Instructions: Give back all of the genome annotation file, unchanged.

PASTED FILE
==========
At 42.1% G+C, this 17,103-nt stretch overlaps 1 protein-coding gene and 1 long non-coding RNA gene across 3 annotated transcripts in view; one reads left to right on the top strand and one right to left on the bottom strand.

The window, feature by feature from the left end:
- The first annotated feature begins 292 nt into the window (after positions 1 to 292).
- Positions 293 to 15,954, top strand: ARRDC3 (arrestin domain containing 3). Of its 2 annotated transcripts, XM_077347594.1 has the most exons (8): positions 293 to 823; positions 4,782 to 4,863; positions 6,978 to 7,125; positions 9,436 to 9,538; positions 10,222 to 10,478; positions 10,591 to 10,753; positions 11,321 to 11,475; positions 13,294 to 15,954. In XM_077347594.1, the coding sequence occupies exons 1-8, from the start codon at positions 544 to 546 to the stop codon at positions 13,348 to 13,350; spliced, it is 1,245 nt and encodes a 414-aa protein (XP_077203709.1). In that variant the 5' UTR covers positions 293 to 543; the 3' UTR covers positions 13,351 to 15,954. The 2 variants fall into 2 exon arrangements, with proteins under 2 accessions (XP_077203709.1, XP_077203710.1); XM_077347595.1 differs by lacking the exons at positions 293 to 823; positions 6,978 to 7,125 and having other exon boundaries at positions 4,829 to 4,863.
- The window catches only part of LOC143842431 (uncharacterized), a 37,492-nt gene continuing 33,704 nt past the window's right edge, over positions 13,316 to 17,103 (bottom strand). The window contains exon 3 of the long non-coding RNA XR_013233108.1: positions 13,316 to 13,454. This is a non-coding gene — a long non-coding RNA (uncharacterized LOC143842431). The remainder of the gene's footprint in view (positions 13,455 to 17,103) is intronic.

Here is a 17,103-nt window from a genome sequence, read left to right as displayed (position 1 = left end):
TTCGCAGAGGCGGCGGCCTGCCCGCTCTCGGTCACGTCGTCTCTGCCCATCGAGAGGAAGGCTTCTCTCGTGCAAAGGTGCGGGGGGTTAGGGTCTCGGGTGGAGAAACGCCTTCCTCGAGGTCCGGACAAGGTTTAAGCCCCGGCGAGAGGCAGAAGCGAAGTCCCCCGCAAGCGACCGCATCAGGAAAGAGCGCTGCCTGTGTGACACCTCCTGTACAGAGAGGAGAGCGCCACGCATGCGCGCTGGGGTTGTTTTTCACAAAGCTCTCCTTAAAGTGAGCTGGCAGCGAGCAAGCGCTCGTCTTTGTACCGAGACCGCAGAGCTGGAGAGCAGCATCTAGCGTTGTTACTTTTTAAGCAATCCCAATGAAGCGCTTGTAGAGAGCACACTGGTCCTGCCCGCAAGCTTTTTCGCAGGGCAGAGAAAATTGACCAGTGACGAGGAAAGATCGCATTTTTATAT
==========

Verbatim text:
At 42.1% G+C, this 17,103-nt stretch overlaps 1 protein-coding gene and 1 long non-coding RNA gene across 3 annotated transcripts in view; one reads left to right on the top strand and one right to left on the bottom strand.

The window, feature by feature from the left end:
- The first annotated feature begins 292 nt into the window (after positions 1 to 292).
- Positions 293 to 15,954, top strand: ARRDC3 (arrestin domain containing 3). Of its 2 annotated transcripts, XM_077347594.1 has the most exons (8): positions 293 to 823; positions 4,782 to 4,863; positions 6,978 to 7,125; positions 9,436 to 9,538; positions 10,222 to 10,478; positions 10,591 to 10,753; positions 11,321 to 11,475; positions 13,294 to 15,954. In XM_077347594.1, the coding sequence occupies exons 1-8, from the start codon at positions 544 to 546 to the stop codon at positions 13,348 to 13,350; spliced, it is 1,245 nt and encodes a 414-aa protein (XP_077203709.1). In that variant the 5' UTR covers positions 293 to 543; the 3' UTR covers positions 13,351 to 15,954. The 2 variants fall into 2 exon arrangements, with proteins under 2 accessions (XP_077203709.1, XP_077203710.1); XM_077347595.1 differs by lacking the exons at positions 293 to 823; positions 6,978 to 7,125 and having other exon boundaries at positions 4,829 to 4,863.
- The window catches only part of LOC143842431 (uncharacterized), a 37,492-nt gene continuing 33,704 nt past the window's right edge, over positions 13,316 to 17,103 (bottom strand). The window contains exon 3 of the long non-coding RNA XR_013233108.1: positions 13,316 to 13,454. This is a non-coding gene — a long non-coding RNA (uncharacterized LOC143842431). The remainder of the gene's footprint in view (positions 13,455 to 17,103) is intronic.

Here is a 17,103-nt window from a genome sequence, read left to right as displayed (position 1 = left end):
TTCGCAGAGGCGGCGGCCTGCCCGCTCTCGGTCACGTCGTCTCTGCCCATCGAGAGGAAGGCTTCTCTCGTGCAAAGGTGCGGGGGGTTAGGGTCTCGGGTGGAGAAACGCCTTCCTCGAGGTCCGGACAAGGTTTAAGCCCCGGCGAGAGGCAGAAGCGAAGTCCCCCGCAAGCGACCGCATCAGGAAAGAGCGCTGCCTGTGTGACACCTCCTGTACAGAGAGGAGAGCGCCACGCATGCGCGCTGGGGTTGTTTTTCACAAAGCTCTCCTTAAAGTGAGCTGGCAGCGAGCAAGCGCTCGTCTTTGTACCGAGACCGCAGAGCTGGAGAGCAGCATCTAGCGTTGTTACTTTTTAAGCAATCCCAATGAAGCGCTTGTAGAGAGCACACTGGTCCTGCCCGCAAGCTTTTTCGCAGGGCAGAGAAAATTGACCAGTGACGAGGAAAGATCGCATTTTTATAT